By: Hannah Bernstein
While the Guggenheim is home to some of the most iconic works of contemporary art, the museum itself is also considered a masterpiece. The Guggenheim is famous for its sloping curves, its gorgeous skylight, and it’s massive composition of 7,000 cubic feet of concrete and 700 tons of structural steel .
The imposing form was designed by the revered Frank Lloyd Wright. It opened in 1959, more than ten years after Wright began working on it. It wasn’t easy to create such an unusual looking building.
Over the years, Wright made some 700 sketches and six drafts outlining his plans for the building . In fact, the process took so long that Wright never got to see his museum fully completed. He died 6 months before its opening. However, Wright lives on through his work, and his influence inspires many young architects today.
In the process of creating the structure, Wright had a lot of trouble finding subcontractors willing to work with him. The building’s unusual shape and appearance made many think its creation was impossible. The few willing to take on the task were people who had experience in building parking lots. After hearing this, it is impossible to unsee the uncanny resemblance.
At first, when commissioned to create the Guggenheim, Wright was disheartened at the chosen location. He wrote of New York, “I can think of several more desirable places in the world to build [Guggenheim’s] great museum.” Guggenheim settled on placing the Museum on 5th Avenue, between 88th and 89th Street. This was an ideal location as it is very close to Central Park: a sort of natural respite from New York City’s more urban environment. Even in New York, Wright was able to incorporate his signature “organic architecture” style. It is said on the Guggenheim website that the galleries “are divided like the membranes in citrus fruit, with self-contained yet interdependent sections…The spiral design recalls a nautilus shell, with continuous spaces flowing freely one into another.”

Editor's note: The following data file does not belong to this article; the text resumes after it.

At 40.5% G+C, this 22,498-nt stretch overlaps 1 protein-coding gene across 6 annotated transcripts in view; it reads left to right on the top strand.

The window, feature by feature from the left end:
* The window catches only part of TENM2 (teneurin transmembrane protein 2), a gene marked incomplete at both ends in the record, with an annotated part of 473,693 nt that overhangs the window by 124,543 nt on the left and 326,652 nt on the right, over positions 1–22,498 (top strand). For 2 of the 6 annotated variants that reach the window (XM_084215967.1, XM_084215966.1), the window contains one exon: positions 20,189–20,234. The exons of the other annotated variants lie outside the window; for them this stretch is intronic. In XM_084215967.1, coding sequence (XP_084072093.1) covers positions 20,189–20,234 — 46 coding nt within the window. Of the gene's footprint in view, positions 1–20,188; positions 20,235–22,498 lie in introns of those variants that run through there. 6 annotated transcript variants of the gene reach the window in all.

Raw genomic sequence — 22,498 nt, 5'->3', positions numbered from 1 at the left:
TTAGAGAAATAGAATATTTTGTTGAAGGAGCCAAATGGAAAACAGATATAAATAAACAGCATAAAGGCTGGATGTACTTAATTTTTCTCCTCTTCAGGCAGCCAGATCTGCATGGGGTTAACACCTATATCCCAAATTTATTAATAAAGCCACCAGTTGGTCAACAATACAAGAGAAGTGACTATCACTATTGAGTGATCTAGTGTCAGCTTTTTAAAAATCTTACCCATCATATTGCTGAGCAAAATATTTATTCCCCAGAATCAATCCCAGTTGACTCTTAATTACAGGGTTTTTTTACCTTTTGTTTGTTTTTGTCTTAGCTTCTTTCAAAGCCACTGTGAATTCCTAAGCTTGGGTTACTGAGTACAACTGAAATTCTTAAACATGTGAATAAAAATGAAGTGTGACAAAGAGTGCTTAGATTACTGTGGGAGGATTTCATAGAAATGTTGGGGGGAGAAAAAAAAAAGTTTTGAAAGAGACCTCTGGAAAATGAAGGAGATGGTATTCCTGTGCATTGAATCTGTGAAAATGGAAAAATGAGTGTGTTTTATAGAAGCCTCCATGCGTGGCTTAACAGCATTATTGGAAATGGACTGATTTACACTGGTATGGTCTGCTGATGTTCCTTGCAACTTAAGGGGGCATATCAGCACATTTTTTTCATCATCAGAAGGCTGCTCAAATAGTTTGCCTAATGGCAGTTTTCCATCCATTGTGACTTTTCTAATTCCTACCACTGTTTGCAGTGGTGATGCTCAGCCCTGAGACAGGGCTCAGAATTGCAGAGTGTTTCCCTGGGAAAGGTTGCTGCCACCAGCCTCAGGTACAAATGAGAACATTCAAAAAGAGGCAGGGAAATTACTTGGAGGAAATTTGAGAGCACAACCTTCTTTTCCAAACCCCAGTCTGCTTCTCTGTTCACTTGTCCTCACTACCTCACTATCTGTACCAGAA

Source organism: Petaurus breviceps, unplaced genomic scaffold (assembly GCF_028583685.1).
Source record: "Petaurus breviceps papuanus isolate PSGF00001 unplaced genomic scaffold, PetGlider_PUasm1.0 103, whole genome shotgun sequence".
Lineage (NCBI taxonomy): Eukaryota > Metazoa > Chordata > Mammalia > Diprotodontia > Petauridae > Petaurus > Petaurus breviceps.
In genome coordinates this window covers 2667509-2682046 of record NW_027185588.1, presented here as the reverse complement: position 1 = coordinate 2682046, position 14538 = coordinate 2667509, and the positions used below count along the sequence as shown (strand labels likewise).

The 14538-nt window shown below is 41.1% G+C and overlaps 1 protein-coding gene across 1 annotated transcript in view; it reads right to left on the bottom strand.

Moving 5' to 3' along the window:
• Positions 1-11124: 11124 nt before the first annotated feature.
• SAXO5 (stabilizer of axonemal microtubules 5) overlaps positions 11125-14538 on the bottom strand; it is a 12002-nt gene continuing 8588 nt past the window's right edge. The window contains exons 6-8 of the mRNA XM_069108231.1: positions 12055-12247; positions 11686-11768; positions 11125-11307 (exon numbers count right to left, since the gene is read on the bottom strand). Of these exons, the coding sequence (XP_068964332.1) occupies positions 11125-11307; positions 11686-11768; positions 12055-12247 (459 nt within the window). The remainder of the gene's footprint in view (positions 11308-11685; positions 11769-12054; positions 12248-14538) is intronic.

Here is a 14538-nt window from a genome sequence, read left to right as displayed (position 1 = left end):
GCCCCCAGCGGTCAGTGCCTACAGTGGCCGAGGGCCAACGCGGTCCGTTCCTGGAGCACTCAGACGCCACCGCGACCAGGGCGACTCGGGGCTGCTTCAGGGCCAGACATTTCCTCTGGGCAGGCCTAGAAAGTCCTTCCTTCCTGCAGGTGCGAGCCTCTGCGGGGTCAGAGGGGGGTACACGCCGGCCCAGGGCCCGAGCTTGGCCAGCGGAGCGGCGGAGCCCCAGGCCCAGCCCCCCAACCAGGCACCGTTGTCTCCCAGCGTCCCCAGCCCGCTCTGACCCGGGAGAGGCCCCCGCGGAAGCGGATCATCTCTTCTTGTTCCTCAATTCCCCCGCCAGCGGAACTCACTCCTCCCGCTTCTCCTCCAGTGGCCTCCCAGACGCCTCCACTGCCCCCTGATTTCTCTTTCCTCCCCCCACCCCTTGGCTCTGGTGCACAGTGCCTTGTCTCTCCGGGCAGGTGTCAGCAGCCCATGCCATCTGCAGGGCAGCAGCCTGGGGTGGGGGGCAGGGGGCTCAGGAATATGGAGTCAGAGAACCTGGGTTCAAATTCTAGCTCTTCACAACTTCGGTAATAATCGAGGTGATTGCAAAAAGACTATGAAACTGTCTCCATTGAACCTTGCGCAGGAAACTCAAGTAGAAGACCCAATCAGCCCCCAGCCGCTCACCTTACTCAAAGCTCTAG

The Guggenheim is designated as an official New York City landmark and is admired around the world for its fascinating shape. One of the Guggenheim’s current shows is a survey of Hilma af Klint, whose colorful abstract work pops against the white of the Guggenheim’s sloping walls. It is a sight to see, both for the exhibition, as well as the museum as a piece of art on its own.